Online Assessment: Informing Practice in Tertiary Science Education

Online Assessment: Informing Practice in Tertiary Science Education

David Walker (University of Dundee, Scotland)
DOI: 10.4018/978-1-61520-690-2.ch012
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This chapter reports the findings of a study which investigated the learning processes, expectations and perceptions underpinning undergraduate science student’s use of online assessment. The aims of the study were to: review the way students interact with online assessments within the context of their studies; examine how this interaction was shaped by their preparation and prior experience with online tools; explore the prominence of test anxiety and the extent to which the student’s anxieties influenced their interaction with the technology and the learning approach employed; and analyse the student’s perspectives on the use of online assessment in higher education and, in particular, in their disciplinespecific courses.
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Students drawn from four course modules in Biology, Chemistry, Medicine and Nursing at the University of Dundee formed the cases within the sample. A mixed-methods research design drew on both quantitative and qualitative techniques to facilitate in-depth exploration of student experiences of online assessment. The research design was influenced to an extent by methodological approaches use by others (see for example, Creanor et al. 2006; Cassady and Johnson, 2002) to support an interpretative phenomenological analysis approach. Methods involved the collection of objective and quantifiable data through screen capture of student completion of a formative online assessment task, and interpretative analysis of interview data to gain an insight into the students’ experiences of these tasks. The interpretative results were subjectively negotiated and emerged through a process of interpretation which sought to establish the meaning that specific experiences or events held for individuals within the sample (Smith & Osborn, 2003). In order to cast some light on the impact of online assessment on student levels of cognitive test anxiety, a modified version of the Cognitive Test Anxiety Scale created by Cassady and Johnson (2002) was utilised with the limited alterations allowing comparison of results with previous findings. Importantly, the instruments selected and the approaches adopted have been adapted to provide as rich an insight as possible into the intentions behind student actions during online assessment events and the impact of online assessment on their learning.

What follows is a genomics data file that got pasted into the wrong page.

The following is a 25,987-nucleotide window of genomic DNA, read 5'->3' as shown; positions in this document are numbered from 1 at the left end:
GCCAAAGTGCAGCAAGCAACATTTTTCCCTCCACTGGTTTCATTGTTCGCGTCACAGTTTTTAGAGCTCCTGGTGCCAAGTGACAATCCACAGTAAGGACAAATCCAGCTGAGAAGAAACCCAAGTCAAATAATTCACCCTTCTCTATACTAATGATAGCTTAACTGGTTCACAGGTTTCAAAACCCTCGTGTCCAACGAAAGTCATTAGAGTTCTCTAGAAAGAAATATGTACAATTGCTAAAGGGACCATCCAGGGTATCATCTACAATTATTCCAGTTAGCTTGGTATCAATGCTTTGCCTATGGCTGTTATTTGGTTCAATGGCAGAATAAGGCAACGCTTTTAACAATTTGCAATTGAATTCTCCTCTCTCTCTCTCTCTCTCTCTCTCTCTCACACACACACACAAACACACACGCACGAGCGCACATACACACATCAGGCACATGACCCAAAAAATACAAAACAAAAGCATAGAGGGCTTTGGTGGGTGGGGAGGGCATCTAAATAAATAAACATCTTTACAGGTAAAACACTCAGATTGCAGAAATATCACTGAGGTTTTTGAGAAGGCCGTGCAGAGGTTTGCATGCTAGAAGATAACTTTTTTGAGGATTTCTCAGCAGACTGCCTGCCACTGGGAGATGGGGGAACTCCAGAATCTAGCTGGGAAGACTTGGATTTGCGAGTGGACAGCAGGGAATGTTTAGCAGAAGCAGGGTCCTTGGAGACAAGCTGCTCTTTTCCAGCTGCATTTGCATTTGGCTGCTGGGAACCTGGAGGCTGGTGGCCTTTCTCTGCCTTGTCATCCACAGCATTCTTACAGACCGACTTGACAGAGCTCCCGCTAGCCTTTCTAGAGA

Four science-based modules made up the sample:

  • two first year modules in biology and chemistry from the School of Life Sciences

  • one first year module from the School of Medicine

  • one second year module from the School of Nursing and Midwifery

Table 1 below presents an indication of the students who participated in the study. The gender imbalance within the sample is to an extent representative of the gender balance of the students enrolled on the modules with females making up approximately 60% of the students studying on the Medicine, Biology and Chemistry modules rising to 86% in the Nursing module.

Table 1.
Participant breakdown (n=15)
ModuleNumber of StudentsNumber MaleNumber Female

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